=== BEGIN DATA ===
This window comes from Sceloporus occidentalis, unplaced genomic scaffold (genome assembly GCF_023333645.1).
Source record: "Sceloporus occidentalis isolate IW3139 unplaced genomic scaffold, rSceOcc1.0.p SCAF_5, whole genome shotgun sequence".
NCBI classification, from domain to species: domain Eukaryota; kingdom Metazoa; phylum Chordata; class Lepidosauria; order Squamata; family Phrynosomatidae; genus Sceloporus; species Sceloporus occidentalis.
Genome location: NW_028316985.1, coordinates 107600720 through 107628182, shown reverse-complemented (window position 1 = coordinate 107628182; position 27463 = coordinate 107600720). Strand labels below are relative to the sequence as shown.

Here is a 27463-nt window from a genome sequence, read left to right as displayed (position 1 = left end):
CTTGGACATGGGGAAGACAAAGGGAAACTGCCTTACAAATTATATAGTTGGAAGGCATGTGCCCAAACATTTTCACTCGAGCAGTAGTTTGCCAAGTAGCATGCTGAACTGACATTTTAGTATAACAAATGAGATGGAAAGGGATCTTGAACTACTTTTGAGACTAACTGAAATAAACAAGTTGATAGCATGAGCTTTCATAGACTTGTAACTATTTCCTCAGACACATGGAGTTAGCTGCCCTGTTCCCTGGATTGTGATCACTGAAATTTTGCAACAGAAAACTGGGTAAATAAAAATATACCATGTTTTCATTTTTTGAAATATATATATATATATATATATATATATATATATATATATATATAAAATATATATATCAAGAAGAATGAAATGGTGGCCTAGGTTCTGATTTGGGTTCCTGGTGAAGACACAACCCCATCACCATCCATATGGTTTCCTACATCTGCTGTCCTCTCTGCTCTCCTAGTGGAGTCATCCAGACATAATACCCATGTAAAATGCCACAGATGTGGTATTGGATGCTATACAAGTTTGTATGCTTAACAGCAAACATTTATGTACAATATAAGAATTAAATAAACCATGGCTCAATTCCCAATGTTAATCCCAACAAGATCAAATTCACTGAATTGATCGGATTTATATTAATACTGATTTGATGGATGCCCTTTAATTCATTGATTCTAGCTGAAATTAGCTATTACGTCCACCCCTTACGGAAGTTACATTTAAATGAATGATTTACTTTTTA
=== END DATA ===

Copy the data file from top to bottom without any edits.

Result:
This window comes from Sceloporus occidentalis, unplaced genomic scaffold (genome assembly GCF_023333645.1).
Source record: "Sceloporus occidentalis isolate IW3139 unplaced genomic scaffold, rSceOcc1.0.p SCAF_5, whole genome shotgun sequence".
NCBI classification, from domain to species: domain Eukaryota; kingdom Metazoa; phylum Chordata; class Lepidosauria; order Squamata; family Phrynosomatidae; genus Sceloporus; species Sceloporus occidentalis.
Genome location: NW_028316985.1, coordinates 107600720 through 107628182, shown reverse-complemented (window position 1 = coordinate 107628182; position 27463 = coordinate 107600720). Strand labels below are relative to the sequence as shown.

Here is a 27463-nt window from a genome sequence, read left to right as displayed (position 1 = left end):
CTTGGACATGGGGAAGACAAAGGGAAACTGCCTTACAAATTATATAGTTGGAAGGCATGTGCCCAAACATTTTCACTCGAGCAGTAGTTTGCCAAGTAGCATGCTGAACTGACATTTTAGTATAACAAATGAGATGGAAAGGGATCTTGAACTACTTTTGAGACTAACTGAAATAAACAAGTTGATAGCATGAGCTTTCATAGACTTGTAACTATTTCCTCAGACACATGGAGTTAGCTGCCCTGTTCCCTGGATTGTGATCACTGAAATTTTGCAACAGAAAACTGGGTAAATAAAAATATACCATGTTTTCATTTTTTGAAATATATATATATATATATATATATATATATATATATATATATATAAAATATATATATCAAGAAGAATGAAATGGTGGCCTAGGTTCTGATTTGGGTTCCTGGTGAAGACACAACCCCATCACCATCCATATGGTTTCCTACATCTGCTGTCCTCTCTGCTCTCCTAGTGGAGTCATCCAGACATAATACCCATGTAAAATGCCACAGATGTGGTATTGGATGCTATACAAGTTTGTATGCTTAACAGCAAACATTTATGTACAATATAAGAATTAAATAAACCATGGCTCAATTCCCAATGTTAATCCCAACAAGATCAAATTCACTGAATTGATCGGATTTATATTAATACTGATTTGATGGATGCCCTTTAATTCATTGATTCTAGCTGAAATTAGCTATTACGTCCACCCCTTACGGAAGTTACATTTAAATGAATGATTTACTTTTTA